Are you afraid of the loop? Skaters talk bugbears
Abbott 'hates spinning'; Donlan, Speroff refer to element as 'spiral of DEATH'
|Even though it is one of the stronger aspects of his skating, three-time U.S. champion Jeremy Abbott says, "I hate spinning." (Tom Briglia)|
Johnny Weir has always admitted to hating the triple loop; in fact, he has said he also hates single and double loops.
Many skaters, no matter how talented, have one element that gets under their skin.
"Triple Sal is not my favorite," Brown said. "I don't know why. I don't love them. Some days they're good, but it's always a joke about how the Sals are going to be. I think what happens is, they're always the first triple, and you do all these different variations and setups going into them."
"My least favorite element would have to be the Salchow, by far," Ten said. "I have a perfectly fine triple Sal, but out of all the triples, it gave me the hardest time, and when I was learning it, I had some scary falls, so I have a nightmarish feeling about it. Talking to other people, that jump is the one where you either love it or you hate it."
Asked to name their least favorite element, it's probably not surprising that a lot of skaters mentioned various jumps.
"I definitely have a least favorite jump: my loop," Agnes Zawadzki said. "I just think positive about it. I've always had a thing for loops. I try to be positive and embrace it as my friend."
"My least favorite element would be combinations with loop jumps," Ross Miner said. "I just feel like I'm lost in space. I try to avoid them. I can do them -- I just don't like doing them."
"I used to hate loop, but now I really like loop," Alexe Gilles said. "I'm not a huge Sal or Lutz fan, so it's a toss-up."
Timothy Dolensky was the first to mention a spin.
"I think I'd have to say the broken leg sit spin," he said. "I had to do it last year in my flying sit, and even though I only had to hold it for three revolutions, it felt like the longest three of my life! It's just such an uncomfortable and unnatural position for me. I try to get by without it if possible, but sometimes if you want your spin levels, you have to do things that aren't your favorite."
Jeremy Abbott shared a more general dislike of spinning, having to do with the ever-evolving restrictions of the international judging system.
"I hate spinning," he said candidly. "I used to love it but not the ways the rules continue to change. The ISU [says] they want to see more variety in spins, but when you take away options every year, there will only be less. It's now to the point this season where the ISU has taken away so many spin variations that Adam Rippon and I have exactly identical spins."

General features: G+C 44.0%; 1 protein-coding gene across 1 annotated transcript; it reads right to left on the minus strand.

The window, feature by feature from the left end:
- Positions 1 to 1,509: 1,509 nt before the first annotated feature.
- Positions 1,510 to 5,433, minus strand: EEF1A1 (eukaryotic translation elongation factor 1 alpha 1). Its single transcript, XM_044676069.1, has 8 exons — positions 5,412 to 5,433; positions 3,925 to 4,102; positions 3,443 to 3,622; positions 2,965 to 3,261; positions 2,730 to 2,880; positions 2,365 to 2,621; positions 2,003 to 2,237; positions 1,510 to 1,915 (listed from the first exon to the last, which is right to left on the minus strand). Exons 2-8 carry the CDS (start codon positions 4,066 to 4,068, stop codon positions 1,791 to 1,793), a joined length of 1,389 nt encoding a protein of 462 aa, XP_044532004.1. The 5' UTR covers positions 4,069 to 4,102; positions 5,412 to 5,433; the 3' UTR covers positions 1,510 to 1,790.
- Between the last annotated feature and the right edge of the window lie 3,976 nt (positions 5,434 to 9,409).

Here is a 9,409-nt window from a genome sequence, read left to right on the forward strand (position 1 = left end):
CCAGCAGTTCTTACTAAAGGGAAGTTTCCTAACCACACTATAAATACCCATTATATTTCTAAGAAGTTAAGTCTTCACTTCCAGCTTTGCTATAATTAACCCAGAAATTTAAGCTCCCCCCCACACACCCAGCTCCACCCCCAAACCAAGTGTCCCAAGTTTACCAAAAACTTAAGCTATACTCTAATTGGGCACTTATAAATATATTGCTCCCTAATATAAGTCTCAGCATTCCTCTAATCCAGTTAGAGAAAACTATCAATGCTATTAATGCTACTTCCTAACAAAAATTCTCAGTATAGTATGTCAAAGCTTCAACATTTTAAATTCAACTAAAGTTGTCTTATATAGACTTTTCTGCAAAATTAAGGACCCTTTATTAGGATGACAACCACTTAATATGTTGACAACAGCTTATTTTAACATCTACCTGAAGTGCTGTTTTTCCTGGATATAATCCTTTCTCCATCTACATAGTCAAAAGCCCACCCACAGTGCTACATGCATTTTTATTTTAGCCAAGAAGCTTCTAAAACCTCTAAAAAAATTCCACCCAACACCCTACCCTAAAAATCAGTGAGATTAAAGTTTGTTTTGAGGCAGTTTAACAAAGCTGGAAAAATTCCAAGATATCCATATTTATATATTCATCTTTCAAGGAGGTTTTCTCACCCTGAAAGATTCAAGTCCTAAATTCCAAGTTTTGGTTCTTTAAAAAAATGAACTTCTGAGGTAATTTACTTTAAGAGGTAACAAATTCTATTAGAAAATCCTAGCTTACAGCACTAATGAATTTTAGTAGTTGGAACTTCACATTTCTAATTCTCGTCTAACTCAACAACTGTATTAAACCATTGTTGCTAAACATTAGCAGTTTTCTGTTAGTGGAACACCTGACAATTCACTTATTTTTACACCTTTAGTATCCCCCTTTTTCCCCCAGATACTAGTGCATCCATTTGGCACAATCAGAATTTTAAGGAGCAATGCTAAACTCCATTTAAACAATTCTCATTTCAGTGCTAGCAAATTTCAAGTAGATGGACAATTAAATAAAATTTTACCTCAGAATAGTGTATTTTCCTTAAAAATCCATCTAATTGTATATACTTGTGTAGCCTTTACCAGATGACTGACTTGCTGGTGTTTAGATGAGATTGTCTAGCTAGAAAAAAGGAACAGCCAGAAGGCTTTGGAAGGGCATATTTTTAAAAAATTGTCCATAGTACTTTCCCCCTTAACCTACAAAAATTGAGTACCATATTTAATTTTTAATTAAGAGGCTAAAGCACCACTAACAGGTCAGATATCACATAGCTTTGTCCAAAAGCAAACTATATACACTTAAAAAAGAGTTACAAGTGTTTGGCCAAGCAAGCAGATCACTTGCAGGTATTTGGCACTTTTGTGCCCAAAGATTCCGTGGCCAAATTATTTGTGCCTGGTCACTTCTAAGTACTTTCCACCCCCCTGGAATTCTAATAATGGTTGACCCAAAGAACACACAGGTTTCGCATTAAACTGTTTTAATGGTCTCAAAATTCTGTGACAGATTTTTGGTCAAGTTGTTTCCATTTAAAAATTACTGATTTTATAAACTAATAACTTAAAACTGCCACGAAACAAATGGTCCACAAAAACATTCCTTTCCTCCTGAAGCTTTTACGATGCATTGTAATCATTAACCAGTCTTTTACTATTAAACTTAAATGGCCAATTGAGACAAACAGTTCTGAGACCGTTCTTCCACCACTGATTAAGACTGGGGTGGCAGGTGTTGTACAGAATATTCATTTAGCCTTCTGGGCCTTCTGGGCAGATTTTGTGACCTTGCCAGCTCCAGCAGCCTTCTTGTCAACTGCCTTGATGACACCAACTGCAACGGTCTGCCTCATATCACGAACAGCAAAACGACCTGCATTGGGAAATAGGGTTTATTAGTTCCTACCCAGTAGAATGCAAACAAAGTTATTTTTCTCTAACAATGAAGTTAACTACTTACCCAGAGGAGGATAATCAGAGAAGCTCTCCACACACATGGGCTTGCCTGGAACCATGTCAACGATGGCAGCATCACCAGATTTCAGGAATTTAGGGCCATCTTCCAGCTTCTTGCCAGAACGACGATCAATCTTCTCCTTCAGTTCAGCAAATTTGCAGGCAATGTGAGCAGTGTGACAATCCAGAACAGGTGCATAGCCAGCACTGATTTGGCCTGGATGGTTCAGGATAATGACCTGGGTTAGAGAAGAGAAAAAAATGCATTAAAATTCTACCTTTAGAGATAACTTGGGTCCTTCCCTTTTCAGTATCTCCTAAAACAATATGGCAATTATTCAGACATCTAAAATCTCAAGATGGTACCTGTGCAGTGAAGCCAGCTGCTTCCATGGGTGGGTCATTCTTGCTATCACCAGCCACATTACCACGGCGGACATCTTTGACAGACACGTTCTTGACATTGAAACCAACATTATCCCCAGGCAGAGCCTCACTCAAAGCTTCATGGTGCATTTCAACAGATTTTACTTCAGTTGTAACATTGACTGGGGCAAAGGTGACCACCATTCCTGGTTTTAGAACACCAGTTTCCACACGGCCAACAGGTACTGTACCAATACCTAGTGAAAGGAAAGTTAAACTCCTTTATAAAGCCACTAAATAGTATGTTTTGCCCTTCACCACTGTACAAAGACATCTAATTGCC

Alex Johnson agrees that spins are his least favorite element, due to judging requirements.
"It's become harder and harder to become unique with spins, and everyone is doing the same spins," Johnson said. "I wish they would make one of the spins a choreographed spin."
Abbott also mentioned a jump: the quadruple toe loop.
"It's my favorite when I land it, but it's so precarious," he said. "The technique has to be so perfect and exact for it to happen. It's a very love/hate type of relationship."
Interestingly, no singles skater said he or she disliked step sequences, and no pairs skaters mentioned a jump as their least-favorite element.
Matthew Blackmer instantly picked footwork as his pet peeve.
"My least favorite element is easily footwork, because you never know what you're going to get!" he said.
"My least favorite element would have to be the new choreographed step/spiral sequence that was just added as a requirement," Colin Grafton said. "It's my least favorite because I would much rather just do a nice long spiral without having to do steps."
"Well, my least favorite pairs element would absolutely be the death spiral, or as we like to refer to it, 'The spiral of DEATH,' " Gretchen Donlan said.
Donlan's partner, Andrew Speroff, mentioned a moment rather than an element, as did Marissa Castelli.
"I'm going to go with the time between Gretchen landing a throw and having to catch up to her for the next element in the program!" he said. "It kills me, but I think Gretchen enjoys the chase a little too much."
A few skaters declined to name a least-favorite element, even if they had one, possibly not wanting to admit to any weakness.
Recently retired Amanda Evora remained her usual positive self when asked the question.
"At the end, I really loved all the elements," she said. "That's what I loved about pairs: there's so much variety in the elements."
Evora did eventually mention one problematic element.
"There was one that was hard: We (she and former partner Mark Ladwig) had to explore how to improve our twist. We took a totally different approach to it, so it was like learning an entirely new element. We never really got to evolve it. It was so late in our career, so changing it was tough."
Castelli mentioned an element that wasn't a problem in and of itself, except for where it is placed in the program.
"My least favorite element has to be side-by-side spins in our long because they always mark the halfway point," she said. "It is the point where I try to catch my breath, and it seems the most challenging element to get through."
Misha Ge of Uzbekistan, possibly the most upbeat competitor in figure skating, says emphatically that he doesn't have a least-favorite element.
"I love them all!" he said. "As long as it's a skating element, then I love it. But my most favorite are elements with passion and elements with heart."